Boosting performance using an IIS web garden

If you've been involved with any sort of serious web hosting environments the term "Web Farm" will be familiar to you. This is where multiple computing environments are brought together to act as one to bolster computing power. IIS 6 brought a new feature to the table called a "Web Garden" which is a similar concept of colating computer power except this time using software on a single hardware node. A Web Garden can only be used when IIS is running in worker process isolation mode (default), and is configured on a per application pool level. The idea behind configuring an application pool to use multiple worker processes (i.e a Web Garden) is to improve scalibility and reliability, however in practice this has not always been the case with single CPU/Core systems as these worker processes are all competing for the same CPU time. However since multi processor and multi core CPU systems have become the rule rather than the exception for low/medium spec servers over the last few years the advantage of using a a Web Garden have started to make a lot more sense. Just recently while posting on the IIS.net forums I came across a situation where a systems adminstrator was at wits end because he had a server with 8 CPU's running a busy PHP/MySQL based forum which was giving terrible performance to users despite the fact that the CPU utilisation of the system was only sitting at about 15%. As it turns out this environment was a prime candidate for using a Web Garden which is exactly what he did.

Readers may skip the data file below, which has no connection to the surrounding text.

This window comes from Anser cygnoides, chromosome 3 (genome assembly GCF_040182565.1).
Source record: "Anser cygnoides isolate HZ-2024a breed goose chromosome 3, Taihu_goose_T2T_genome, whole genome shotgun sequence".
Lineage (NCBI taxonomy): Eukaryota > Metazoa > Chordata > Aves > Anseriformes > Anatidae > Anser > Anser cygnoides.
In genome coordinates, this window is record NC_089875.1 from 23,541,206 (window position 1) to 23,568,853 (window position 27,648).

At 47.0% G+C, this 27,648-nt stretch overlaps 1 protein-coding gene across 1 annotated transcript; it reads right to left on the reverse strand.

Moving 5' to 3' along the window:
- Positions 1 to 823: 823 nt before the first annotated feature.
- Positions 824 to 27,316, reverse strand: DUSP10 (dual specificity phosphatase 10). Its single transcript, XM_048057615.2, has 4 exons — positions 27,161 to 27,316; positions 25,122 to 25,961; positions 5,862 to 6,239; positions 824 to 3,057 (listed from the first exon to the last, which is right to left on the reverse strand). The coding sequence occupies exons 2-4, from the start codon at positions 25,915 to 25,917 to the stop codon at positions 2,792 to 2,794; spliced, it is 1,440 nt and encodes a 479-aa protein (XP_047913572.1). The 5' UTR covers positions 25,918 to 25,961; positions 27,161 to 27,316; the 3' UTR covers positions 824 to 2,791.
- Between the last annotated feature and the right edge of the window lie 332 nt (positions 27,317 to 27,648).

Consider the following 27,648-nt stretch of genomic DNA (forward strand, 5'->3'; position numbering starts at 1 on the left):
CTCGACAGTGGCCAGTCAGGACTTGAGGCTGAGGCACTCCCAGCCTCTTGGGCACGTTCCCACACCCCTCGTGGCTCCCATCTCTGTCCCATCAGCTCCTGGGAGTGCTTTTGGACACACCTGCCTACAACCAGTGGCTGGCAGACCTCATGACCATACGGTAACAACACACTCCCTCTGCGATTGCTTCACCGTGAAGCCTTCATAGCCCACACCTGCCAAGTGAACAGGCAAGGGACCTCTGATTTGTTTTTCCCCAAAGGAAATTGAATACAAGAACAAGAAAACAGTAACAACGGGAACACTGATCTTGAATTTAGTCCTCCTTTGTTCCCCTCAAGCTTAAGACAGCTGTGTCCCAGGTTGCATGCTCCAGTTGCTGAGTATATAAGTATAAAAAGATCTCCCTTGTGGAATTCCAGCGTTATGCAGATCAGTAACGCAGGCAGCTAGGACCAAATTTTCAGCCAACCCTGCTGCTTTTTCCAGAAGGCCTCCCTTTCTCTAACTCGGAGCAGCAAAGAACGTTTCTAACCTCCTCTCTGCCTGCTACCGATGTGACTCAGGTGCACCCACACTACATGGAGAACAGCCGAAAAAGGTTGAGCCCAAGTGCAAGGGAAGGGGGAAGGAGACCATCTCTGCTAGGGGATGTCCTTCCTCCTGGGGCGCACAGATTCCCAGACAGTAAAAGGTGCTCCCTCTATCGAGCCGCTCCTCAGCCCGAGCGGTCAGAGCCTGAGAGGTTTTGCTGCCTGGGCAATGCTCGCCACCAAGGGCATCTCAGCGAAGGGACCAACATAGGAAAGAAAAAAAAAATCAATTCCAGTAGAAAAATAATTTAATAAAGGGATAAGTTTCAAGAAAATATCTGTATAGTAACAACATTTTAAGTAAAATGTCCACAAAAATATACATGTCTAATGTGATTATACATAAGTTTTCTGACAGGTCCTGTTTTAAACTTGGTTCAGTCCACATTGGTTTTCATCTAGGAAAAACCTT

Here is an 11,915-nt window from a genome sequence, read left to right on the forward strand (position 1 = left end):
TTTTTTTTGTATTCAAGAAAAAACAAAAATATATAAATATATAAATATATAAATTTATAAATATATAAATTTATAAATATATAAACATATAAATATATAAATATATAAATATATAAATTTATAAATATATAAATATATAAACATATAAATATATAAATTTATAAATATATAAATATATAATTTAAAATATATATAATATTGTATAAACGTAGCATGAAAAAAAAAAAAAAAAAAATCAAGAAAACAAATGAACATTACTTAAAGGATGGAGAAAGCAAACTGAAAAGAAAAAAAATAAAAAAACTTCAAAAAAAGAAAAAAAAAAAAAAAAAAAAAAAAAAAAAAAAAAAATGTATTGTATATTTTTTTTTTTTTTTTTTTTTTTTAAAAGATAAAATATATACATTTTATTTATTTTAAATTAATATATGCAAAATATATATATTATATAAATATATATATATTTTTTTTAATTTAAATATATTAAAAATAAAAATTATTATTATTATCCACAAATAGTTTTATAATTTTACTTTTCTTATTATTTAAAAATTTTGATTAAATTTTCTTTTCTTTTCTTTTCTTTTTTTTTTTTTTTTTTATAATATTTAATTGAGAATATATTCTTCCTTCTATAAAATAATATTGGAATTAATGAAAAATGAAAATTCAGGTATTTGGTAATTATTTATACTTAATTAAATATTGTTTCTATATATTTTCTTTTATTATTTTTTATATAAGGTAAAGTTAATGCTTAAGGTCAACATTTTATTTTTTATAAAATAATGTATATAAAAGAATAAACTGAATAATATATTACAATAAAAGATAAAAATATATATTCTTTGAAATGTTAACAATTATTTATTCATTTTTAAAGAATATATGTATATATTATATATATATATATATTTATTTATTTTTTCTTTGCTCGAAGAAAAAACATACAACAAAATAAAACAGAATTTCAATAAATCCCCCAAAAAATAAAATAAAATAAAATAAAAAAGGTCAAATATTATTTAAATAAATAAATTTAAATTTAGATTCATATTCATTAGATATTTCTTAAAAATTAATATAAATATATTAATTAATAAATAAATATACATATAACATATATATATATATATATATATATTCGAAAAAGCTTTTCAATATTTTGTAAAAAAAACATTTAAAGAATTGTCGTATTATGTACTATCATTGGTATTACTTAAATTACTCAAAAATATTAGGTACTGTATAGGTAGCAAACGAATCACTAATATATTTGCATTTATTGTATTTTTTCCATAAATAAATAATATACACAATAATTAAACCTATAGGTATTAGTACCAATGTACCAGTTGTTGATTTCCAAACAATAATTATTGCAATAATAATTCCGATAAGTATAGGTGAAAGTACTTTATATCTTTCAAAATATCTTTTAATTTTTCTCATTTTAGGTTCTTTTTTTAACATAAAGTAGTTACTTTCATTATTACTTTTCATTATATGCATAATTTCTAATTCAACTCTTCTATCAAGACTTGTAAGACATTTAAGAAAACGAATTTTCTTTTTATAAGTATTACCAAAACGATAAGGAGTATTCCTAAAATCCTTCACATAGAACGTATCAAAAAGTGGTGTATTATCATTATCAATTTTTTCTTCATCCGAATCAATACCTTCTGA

Under a default installation of IIS 6 only a single worker process (w3wp.exe in your process list) is spawned to service each application pool. This is how the server in question was originally configured, and this was the observation made of the system;

Under normal load we have about 300 users browsing our boards. Under 'peak' load, we can only handle about 500 users. Our user base would probably allow us to get 2000 or more concurrent users at a time, but our server is holding us back. Under peak load, The IIS process is using about 15% of CPU, and about 450,000 MB of RAM. There is always 1GB or more of free memory available. Disk I/O is fine per Performance Manager. My MySql database is also fine. During peak load, the site becomes unresponsive. Clicks take two minutes or more.

Obviously not ideal, and likewise not your run of the mill performance issue as there were still a massive amount of system resources left. After some general troubleshooting to ensure basic PHP and MySQL configuration directives and performance values where as they should be it became obvious that the bottleneck was the web environment. The next move was to create a web garden which had immediate results;

I upped our worker threads for our message boards from 1 to 8 (we have 8 procs). Bingo! Finally the memory and CPU's start to actually get used. My queries per second in mySQL went from a prior max of 20/sec to 60+/sec. Up your worker processes from the default to get more out of your PHP/IIS solutions!

So creating the web garden did the trick, and the server has now able to utilize a lot more of the hardware resources. How far could it go though?